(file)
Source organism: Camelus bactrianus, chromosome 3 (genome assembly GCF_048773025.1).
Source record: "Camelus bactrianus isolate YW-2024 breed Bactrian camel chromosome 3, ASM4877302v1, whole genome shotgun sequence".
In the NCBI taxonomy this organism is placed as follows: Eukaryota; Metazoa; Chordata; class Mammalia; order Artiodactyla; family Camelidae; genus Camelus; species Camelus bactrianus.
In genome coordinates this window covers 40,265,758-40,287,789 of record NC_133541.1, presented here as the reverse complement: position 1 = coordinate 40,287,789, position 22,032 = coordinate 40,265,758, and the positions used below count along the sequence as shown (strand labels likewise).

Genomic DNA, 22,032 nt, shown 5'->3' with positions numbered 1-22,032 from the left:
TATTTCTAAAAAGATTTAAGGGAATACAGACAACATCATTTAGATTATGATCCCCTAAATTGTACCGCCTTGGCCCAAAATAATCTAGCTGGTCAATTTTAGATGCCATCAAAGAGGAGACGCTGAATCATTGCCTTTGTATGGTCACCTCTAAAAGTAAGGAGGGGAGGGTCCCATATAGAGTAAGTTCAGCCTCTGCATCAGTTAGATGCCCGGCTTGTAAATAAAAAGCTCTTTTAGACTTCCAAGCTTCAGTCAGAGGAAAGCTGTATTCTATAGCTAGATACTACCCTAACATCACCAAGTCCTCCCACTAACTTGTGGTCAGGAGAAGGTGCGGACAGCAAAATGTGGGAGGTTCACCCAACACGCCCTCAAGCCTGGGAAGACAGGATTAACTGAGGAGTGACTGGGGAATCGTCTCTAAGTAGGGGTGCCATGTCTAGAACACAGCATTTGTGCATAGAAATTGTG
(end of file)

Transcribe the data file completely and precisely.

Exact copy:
Source organism: Camelus bactrianus, chromosome 3 (genome assembly GCF_048773025.1).
Source record: "Camelus bactrianus isolate YW-2024 breed Bactrian camel chromosome 3, ASM4877302v1, whole genome shotgun sequence".
In the NCBI taxonomy this organism is placed as follows: Eukaryota; Metazoa; Chordata; class Mammalia; order Artiodactyla; family Camelidae; genus Camelus; species Camelus bactrianus.
In genome coordinates this window covers 40,265,758-40,287,789 of record NC_133541.1, presented here as the reverse complement: position 1 = coordinate 40,287,789, position 22,032 = coordinate 40,265,758, and the positions used below count along the sequence as shown (strand labels likewise).

Genomic DNA, 22,032 nt, shown 5'->3' with positions numbered 1-22,032 from the left:
TATTTCTAAAAAGATTTAAGGGAATACAGACAACATCATTTAGATTATGATCCCCTAAATTGTACCGCCTTGGCCCAAAATAATCTAGCTGGTCAATTTTAGATGCCATCAAAGAGGAGACGCTGAATCATTGCCTTTGTATGGTCACCTCTAAAAGTAAGGAGGGGAGGGTCCCATATAGAGTAAGTTCAGCCTCTGCATCAGTTAGATGCCCGGCTTGTAAATAAAAAGCTCTTTTAGACTTCCAAGCTTCAGTCAGAGGAAAGCTGTATTCTATAGCTAGATACTACCCTAACATCACCAAGTCCTCCCACTAACTTGTGGTCAGGAGAAGGTGCGGACAGCAAAATGTGGGAGGTTCACCCAACACGCCCTCAAGCCTGGGAAGACAGGATTAACTGAGGAGTGACTGGGGAATCGTCTCTAAGTAGGGGTGCCATGTCTAGAACACAGCATTTGTGCATAGAAATTGTG